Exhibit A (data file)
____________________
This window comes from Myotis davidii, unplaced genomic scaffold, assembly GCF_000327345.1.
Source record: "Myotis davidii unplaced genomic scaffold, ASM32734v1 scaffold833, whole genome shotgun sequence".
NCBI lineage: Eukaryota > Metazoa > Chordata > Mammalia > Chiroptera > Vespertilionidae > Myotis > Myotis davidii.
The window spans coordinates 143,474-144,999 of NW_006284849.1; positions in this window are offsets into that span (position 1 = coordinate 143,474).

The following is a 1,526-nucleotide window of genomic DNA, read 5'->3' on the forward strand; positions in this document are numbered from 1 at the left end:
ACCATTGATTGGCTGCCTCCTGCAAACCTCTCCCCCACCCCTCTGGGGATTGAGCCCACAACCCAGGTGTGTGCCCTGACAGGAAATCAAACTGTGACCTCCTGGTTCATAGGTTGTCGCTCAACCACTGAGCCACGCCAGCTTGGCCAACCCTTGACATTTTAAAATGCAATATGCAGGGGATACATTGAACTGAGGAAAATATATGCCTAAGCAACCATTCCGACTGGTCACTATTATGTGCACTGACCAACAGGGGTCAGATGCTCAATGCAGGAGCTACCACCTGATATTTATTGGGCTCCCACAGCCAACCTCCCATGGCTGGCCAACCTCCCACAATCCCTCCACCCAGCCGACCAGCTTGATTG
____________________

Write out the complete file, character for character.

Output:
This window comes from Myotis davidii, unplaced genomic scaffold, assembly GCF_000327345.1.
Source record: "Myotis davidii unplaced genomic scaffold, ASM32734v1 scaffold833, whole genome shotgun sequence".
NCBI lineage: Eukaryota > Metazoa > Chordata > Mammalia > Chiroptera > Vespertilionidae > Myotis > Myotis davidii.
The window spans coordinates 143,474-144,999 of NW_006284849.1; positions in this window are offsets into that span (position 1 = coordinate 143,474).

The following is a 1,526-nucleotide window of genomic DNA, read 5'->3' on the forward strand; positions in this document are numbered from 1 at the left end:
ACCATTGATTGGCTGCCTCCTGCAAACCTCTCCCCCACCCCTCTGGGGATTGAGCCCACAACCCAGGTGTGTGCCCTGACAGGAAATCAAACTGTGACCTCCTGGTTCATAGGTTGTCGCTCAACCACTGAGCCACGCCAGCTTGGCCAACCCTTGACATTTTAAAATGCAATATGCAGGGGATACATTGAACTGAGGAAAATATATGCCTAAGCAACCATTCCGACTGGTCACTATTATGTGCACTGACCAACAGGGGTCAGATGCTCAATGCAGGAGCTACCACCTGATATTTATTGGGCTCCCACAGCCAACCTCCCATGGCTGGCCAACCTCCCACAATCCCTCCACCCAGCCGACCAGCTTGATTG